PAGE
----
“I am very concerned about your son’s academics”.
My 6-year-old’s teacher fiddled with her collar as she said it. I sat perched on the miniature wooden chair, in front of the miniature wooden table, my knees practically scrunched up to my neck, and surveyed the busy and colorful classroom. Cut-out leaves made of construction paper ran the length of the room on a string, the names of each student written in barely legible writing; the alphabet with, associated pictures, lined the chalkboard; A Chore Chart hung nearby: Line Leader. Door Holder. Snack Helper. My eyes landed on a stray book, “Red Lace, Yellow Lace”, a book about learning to tie shoes.
The word “academics” sounded conspicuously out-of-place.
My son goes to a wonderful school. I have enjoyed all of his teachers, have great relationships with anyone who has been involved in his learning, praise the administration for working so hard to right by my son, and have no doubt in my mind that everyone was always wanting to do what they thought best for him. It just gets tricky when what people think is best, differs radically.
Over the course of the next two school years, after that initial Parent-Teacher Conference, I would be bombarded with anxiety from people, urges for testing, meetings. I would find myself sitting at long conference tables while people shuffled around of papers baring words like “Quantitative Concepts”, “Passage Comprehension” and “Reliability”. There was such pressure and insistence and anxiety in “Doing Something” about my son’s “lag” in learning. At times, when I asked that nothing be done, but for us to wait and be patient and see how the year turns out, I was often met with startled, confused and befuddled looks. I might have even been deemed a Bad Mother to some. To most, it seemed clear that he had a learning disability, but to me, I saw a young boy who simply needed a bit more time. It felt like the boxes in which our children were to fit were getting smaller and smaller by the year, and I couldn’t think of a more promising deterrent from learning, than anxiety and pressure and force. Everything I felt was driving this ship.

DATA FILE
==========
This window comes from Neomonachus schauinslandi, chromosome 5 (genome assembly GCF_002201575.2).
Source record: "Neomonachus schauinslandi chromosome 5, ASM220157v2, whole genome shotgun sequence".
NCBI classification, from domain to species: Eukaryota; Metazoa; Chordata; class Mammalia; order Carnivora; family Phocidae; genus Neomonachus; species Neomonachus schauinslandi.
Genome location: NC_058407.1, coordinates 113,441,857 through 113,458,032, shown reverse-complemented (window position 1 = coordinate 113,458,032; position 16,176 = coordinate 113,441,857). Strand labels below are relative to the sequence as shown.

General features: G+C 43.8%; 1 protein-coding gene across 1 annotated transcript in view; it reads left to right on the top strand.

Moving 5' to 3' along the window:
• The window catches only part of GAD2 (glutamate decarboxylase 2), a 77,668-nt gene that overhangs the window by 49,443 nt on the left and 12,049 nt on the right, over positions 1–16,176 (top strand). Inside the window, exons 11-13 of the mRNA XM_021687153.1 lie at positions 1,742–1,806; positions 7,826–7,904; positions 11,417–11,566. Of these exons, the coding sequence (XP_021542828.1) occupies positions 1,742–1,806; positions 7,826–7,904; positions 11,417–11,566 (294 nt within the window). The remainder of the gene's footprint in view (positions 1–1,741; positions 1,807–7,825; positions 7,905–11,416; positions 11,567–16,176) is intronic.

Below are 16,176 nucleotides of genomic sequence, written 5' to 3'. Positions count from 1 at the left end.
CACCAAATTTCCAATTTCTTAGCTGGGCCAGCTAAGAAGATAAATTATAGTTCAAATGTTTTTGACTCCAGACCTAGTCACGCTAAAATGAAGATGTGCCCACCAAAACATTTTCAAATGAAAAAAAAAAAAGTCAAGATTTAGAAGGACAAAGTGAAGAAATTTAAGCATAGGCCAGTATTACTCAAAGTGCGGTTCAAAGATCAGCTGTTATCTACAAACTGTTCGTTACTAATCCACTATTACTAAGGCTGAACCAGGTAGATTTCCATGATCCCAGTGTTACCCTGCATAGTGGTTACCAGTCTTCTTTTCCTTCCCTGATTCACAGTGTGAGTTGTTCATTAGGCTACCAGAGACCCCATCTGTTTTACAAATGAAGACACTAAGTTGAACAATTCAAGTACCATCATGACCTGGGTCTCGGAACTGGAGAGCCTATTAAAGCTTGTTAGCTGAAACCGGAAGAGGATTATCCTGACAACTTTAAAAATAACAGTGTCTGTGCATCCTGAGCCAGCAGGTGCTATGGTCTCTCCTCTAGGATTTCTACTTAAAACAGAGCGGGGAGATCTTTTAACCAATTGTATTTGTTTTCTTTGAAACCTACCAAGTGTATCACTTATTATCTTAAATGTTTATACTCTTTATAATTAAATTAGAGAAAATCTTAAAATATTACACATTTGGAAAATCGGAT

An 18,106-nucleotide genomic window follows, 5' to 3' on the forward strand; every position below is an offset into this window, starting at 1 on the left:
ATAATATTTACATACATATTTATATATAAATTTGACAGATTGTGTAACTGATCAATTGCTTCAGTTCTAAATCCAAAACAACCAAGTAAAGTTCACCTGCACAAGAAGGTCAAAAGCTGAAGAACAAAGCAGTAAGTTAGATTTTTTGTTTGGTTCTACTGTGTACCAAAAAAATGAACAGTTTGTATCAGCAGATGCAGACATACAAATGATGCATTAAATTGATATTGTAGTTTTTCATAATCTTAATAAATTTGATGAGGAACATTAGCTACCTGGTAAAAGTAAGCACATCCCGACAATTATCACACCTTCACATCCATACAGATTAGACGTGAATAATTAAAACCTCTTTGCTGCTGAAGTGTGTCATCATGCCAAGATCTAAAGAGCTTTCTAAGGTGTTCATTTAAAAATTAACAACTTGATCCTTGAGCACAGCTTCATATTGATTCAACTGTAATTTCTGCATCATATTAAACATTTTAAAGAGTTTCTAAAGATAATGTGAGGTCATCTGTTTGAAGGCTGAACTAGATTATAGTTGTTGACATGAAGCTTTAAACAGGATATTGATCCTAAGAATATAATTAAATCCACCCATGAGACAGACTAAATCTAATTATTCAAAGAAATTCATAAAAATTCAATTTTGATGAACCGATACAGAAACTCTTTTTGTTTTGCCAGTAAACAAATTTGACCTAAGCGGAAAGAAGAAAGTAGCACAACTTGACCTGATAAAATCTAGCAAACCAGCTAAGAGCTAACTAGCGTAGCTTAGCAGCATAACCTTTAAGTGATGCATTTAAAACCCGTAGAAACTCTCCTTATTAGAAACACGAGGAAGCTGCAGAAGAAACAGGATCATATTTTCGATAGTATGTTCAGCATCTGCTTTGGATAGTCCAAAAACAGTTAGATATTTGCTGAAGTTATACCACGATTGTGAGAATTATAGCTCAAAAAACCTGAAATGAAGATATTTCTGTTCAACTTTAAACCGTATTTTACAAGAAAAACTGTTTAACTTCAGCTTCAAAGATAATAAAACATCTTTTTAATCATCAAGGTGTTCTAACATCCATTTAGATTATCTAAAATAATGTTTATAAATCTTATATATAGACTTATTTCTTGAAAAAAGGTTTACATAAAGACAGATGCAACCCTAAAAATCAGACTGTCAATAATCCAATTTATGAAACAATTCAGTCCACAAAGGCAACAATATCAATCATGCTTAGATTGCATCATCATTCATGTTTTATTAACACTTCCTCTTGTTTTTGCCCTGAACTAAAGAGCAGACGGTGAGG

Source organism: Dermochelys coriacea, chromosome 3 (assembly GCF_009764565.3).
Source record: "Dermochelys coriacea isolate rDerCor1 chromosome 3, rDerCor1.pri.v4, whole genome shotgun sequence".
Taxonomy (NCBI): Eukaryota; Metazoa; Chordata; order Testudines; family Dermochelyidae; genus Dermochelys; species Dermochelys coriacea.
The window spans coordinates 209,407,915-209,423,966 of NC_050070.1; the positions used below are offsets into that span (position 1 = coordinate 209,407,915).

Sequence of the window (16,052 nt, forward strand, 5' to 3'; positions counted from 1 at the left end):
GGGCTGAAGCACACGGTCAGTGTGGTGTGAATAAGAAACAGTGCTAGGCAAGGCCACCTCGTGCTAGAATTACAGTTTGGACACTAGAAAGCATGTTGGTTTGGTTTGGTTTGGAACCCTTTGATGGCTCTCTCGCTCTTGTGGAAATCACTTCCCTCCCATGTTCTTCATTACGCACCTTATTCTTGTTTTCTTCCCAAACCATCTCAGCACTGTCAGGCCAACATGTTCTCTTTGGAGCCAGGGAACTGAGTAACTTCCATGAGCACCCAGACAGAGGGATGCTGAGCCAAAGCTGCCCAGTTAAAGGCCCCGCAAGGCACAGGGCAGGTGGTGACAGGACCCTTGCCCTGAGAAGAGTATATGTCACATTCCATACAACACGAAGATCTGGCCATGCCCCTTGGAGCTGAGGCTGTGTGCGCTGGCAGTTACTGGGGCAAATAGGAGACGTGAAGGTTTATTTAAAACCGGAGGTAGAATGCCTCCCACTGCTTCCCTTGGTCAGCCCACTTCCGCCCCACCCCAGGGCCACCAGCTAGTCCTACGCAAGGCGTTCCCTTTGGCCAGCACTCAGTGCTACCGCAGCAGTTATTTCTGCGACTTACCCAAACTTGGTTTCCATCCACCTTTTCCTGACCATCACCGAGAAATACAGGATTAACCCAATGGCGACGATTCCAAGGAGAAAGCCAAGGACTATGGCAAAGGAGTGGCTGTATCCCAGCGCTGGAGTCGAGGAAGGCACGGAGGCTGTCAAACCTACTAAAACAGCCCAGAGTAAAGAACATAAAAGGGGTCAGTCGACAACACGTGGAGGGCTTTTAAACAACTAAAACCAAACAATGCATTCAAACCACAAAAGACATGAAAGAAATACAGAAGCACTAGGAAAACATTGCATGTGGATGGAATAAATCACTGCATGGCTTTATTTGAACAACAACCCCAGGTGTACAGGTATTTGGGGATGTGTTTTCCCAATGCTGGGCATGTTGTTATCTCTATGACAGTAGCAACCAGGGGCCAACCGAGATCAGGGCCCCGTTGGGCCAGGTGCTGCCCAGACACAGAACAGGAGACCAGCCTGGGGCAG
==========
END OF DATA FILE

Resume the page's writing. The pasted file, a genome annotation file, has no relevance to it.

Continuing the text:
My son fell into that age-bracket where we could have easily waited another full year before starting school. His birthday falls on the second week of August, which meant that upon starting Kindergarten he had been 5 a mere three weeks. I remember putting him on the bus for the first time with this nagging feeling that I should have kept him back just one more year, but everyone said he would be okay. I didn’t want to seem over-protective. I didn’t want to underestimate him. So, I ignored the nagging feeling.
As the years went on, in addition to the fact that boys tend to mature a bit later than girls, I was certain that this “lag” that everyone was so worried about had more to do with him being young for his class and needing more time to grow. Needing more patience from the adults around him. Needing to learn at his own pace. I remember the wonderful words of his Kindergarten teacher: He is exactly where he needs to be. I’ve held on to those words all of these years and reminded myself of that very thought when I felt myself waning.
I met with teachers, brought home supplies, put together small Learning Lessons at home, bought a dry erase board for the kitchen and did my best to help him try to learn the things with which he was struggling. I remember there being such worry that he couldn’t count to 100 by 2’s. He’d make it to 16 or so, but that’s it. I remember trying to make a game out of learning how to count by 2’s. I tried to show him the pattern to see if he could understand. Counting in the car and making songs out of it.
I remember him getting frustrated, feeling like he had failed, losing interest and just looking out the window after a while.